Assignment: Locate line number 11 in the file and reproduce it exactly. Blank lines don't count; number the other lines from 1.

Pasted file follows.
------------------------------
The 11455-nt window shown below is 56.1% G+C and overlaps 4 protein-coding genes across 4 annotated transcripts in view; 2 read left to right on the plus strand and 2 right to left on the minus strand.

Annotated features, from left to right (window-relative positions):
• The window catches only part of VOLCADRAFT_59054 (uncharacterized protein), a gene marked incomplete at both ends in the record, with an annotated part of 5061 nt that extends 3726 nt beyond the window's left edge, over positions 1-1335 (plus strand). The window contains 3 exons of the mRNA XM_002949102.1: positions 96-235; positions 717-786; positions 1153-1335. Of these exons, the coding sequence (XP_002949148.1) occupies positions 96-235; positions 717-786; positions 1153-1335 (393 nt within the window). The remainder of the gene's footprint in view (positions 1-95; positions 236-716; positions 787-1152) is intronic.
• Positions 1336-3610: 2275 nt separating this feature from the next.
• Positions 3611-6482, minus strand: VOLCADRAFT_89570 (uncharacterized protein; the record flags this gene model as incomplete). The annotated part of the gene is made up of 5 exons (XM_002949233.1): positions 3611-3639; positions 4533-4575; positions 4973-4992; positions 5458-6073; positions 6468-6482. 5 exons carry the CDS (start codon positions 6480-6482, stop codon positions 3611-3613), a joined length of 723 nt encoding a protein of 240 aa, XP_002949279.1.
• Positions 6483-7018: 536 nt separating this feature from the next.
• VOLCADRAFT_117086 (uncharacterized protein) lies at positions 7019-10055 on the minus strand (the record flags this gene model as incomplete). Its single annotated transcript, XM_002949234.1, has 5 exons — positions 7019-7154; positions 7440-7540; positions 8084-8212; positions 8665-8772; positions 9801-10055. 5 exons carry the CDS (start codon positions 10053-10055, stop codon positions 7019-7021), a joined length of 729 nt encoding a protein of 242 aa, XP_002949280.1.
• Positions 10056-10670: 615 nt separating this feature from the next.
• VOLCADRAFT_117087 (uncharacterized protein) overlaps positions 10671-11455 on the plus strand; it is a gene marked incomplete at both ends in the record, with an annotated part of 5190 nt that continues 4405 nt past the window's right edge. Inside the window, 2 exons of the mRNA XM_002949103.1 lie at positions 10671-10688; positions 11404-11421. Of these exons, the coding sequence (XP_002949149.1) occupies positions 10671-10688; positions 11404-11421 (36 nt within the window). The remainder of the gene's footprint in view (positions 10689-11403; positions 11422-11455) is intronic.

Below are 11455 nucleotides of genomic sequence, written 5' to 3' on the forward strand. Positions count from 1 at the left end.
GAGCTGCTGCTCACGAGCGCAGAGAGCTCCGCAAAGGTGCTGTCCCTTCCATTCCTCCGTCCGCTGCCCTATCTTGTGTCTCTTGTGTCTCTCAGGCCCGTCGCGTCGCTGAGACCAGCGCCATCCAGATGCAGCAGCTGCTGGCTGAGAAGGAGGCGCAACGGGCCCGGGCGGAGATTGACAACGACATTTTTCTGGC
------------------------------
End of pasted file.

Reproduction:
GAGCTGCTGCTCACGAGCGCAGAGAGCTCCGCAAAGGTGCTGTCCCTTCCATTCCTCCGTCCGCTGCCCTATCTTGTGTCTCTTGTGTCTCTCAGGCCCGTCGCGTCGCTGAGACCAGCGCCATCCAGATGCAGCAGCTGCTGGCTGAGAAGGAGGCGCAACGGGCCCGGGCGGAGATTGACAACGACATTTTTCTGGC